You want to share your grief on the loss of your beloved cat companion but can’t on social media for fear of ridicule

I wonder how many committed and true cat owners feel able to share, on social media, their grief on the loss of their cat? Social media can be a cruel medium in which to wear your heart on your sleeve and open up about your feelings on a loss of a beloved cat.

The fact of the matter is that a lot of people who are not cat owners simply don’t understand the emotional grief suffered by a person who has been very connected to a domestic cat for the life of their cat. The bonds are strong. It actually cuts two ways.

Pearl Thusi
Pearl Thusi. Photo in public domain.
Two useful tags. Click either to see the articles:- Toxic to cats | Dangers to cats


An actress in South Africa, Pearl Thusi, is in the news recently. She’s “come out” about her feelings on a loss of her cat. She says that she cried for 24 hours and was heartbroken. She shared her grief with her social media followers (on Twitter) and how she cried so much.

“Been crying about my cat for a full 24 hours. And I couldn’t tell ya’ll ’cause ya’ll gon’judge me. Why ya’ll so trash doe…”

She writes in her own style that she couldn’t tell people because she felt that she would be judged unfairly. She criticises people in the last sentence saying that people who criticise her are trash. That’s my interpretation. Perhaps South Africans are worse than Europeans in respect of understanding the relationship between cat and human – just speculating. There is certainly lots of superstition on Africa.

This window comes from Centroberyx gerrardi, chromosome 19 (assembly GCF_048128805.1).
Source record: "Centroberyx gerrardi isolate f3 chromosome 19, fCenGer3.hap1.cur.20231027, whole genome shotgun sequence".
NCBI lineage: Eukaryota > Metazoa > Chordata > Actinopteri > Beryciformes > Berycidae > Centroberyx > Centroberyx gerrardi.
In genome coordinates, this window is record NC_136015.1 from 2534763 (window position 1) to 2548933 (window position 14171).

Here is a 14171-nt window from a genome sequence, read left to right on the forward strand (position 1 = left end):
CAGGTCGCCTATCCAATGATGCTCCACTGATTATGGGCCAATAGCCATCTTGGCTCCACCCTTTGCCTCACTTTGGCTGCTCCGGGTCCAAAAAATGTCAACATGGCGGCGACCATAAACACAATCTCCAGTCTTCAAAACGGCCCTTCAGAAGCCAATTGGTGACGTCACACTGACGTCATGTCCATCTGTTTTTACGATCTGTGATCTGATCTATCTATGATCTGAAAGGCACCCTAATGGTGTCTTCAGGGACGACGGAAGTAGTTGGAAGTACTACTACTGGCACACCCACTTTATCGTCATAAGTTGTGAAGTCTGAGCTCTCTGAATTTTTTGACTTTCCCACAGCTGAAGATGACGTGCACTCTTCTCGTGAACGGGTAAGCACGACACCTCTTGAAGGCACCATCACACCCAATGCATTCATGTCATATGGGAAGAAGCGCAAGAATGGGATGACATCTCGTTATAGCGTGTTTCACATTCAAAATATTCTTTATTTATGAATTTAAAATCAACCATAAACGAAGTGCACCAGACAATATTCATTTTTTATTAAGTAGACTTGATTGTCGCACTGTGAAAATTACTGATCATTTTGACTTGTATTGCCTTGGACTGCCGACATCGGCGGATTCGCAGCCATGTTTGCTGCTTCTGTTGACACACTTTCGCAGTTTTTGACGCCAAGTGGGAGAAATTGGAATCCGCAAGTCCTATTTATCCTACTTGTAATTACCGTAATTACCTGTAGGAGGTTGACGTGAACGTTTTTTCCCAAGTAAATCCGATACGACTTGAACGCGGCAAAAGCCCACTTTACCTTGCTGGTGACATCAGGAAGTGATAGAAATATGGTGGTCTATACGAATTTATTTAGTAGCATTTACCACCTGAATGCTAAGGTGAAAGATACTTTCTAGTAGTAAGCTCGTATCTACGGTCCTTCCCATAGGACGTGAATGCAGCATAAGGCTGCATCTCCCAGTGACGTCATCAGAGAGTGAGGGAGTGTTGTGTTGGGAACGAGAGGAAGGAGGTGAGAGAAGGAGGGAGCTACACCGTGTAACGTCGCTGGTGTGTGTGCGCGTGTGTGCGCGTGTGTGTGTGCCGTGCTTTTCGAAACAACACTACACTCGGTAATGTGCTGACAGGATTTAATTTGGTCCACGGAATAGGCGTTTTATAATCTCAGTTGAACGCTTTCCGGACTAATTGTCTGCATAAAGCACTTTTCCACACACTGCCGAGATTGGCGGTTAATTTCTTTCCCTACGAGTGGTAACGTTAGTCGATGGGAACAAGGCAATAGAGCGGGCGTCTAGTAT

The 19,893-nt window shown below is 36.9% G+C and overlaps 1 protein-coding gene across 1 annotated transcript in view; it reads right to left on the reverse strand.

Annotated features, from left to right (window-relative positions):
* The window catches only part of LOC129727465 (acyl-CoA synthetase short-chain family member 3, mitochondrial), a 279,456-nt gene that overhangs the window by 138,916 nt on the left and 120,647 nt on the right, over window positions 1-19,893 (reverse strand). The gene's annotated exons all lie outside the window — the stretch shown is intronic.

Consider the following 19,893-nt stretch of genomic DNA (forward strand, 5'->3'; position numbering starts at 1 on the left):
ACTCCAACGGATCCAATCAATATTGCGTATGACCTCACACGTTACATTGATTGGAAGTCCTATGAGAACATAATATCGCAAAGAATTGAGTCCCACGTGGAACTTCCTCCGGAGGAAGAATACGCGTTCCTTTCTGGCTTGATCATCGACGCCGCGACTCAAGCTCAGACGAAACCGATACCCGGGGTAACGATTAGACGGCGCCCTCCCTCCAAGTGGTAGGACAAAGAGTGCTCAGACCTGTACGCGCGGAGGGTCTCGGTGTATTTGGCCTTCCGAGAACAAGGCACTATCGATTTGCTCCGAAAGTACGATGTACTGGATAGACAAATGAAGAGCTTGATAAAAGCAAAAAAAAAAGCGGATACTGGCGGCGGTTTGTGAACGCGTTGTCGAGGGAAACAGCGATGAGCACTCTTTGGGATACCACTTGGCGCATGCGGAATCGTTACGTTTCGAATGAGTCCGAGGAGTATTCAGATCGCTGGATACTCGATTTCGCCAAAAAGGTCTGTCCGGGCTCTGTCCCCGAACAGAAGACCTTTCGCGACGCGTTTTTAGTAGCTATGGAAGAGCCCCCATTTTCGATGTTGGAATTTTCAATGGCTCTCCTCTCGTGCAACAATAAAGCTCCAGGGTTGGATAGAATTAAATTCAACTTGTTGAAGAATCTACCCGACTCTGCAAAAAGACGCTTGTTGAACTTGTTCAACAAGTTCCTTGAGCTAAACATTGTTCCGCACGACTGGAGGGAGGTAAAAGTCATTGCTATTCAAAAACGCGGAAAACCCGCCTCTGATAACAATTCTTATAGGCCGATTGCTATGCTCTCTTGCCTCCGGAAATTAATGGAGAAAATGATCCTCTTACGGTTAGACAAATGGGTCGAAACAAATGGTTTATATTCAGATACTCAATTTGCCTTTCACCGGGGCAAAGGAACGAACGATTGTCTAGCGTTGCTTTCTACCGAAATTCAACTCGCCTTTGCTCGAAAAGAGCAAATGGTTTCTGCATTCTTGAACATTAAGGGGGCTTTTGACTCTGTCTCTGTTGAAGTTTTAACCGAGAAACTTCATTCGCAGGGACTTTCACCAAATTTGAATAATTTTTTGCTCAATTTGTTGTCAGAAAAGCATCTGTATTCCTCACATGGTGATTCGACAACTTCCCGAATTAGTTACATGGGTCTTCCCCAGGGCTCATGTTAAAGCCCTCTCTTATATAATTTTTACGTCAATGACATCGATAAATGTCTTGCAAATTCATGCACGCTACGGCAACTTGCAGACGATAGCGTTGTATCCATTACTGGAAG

‘It’s only a cat’

For example, one follower of this actress said,

“It’s just a cat, Pearl.”

How often have we heard that phrase? People not in the know and those that can’t understand the relationship say that it is only a cat but for many hundreds of millions of cat owners a cat is more than just a cat. He or she is a companion, a true companion and the relationship is as strong, if not stronger, than with other people.

Right to express emotions online

People should be allowed to express their grief online without fear of caustic, silly comments which are unhelpful. A classic example is on Pearl Thusi’s Twitter account:

Psychology Today

Psychology Today say:

“The death of a pet can be a truly traumatic experience and create a large void in our hearts and lives – comparable to losing a close family member or friend.”


It’s actually worse than that for many people. I have mourned the death of a female cat who died in 1994 for more than 20 years. In fact, I have not got over it yet. I got over the death of my parents within a matter of a few days. I think that makes the point.

If the Twitter, Instagram or Facebook follower of a high profile celebrity is unable to respect that person when they grieve over the loss of their cat, they should keep silent. If a person is unable to understand another who is grieving over the loss of their cat they should also maintain their silence unless they are able to provide a sympathetic ear and comforting words. That’s the decent response and not some stupid, hip, ignorant tweet.

1 thought on “You want to share your grief on the loss of your beloved cat companion but can’t on social media for fear of ridicule”

  1. I have always shared on Social Media the loss of any of my beloved cats and will again soon due to my ‘Storm’ is on borrowed time due to nasal cancer,ye can see the cancer mass has completely covered left eye,I will so crushed on the day I lose her,she is 17 yrs old.


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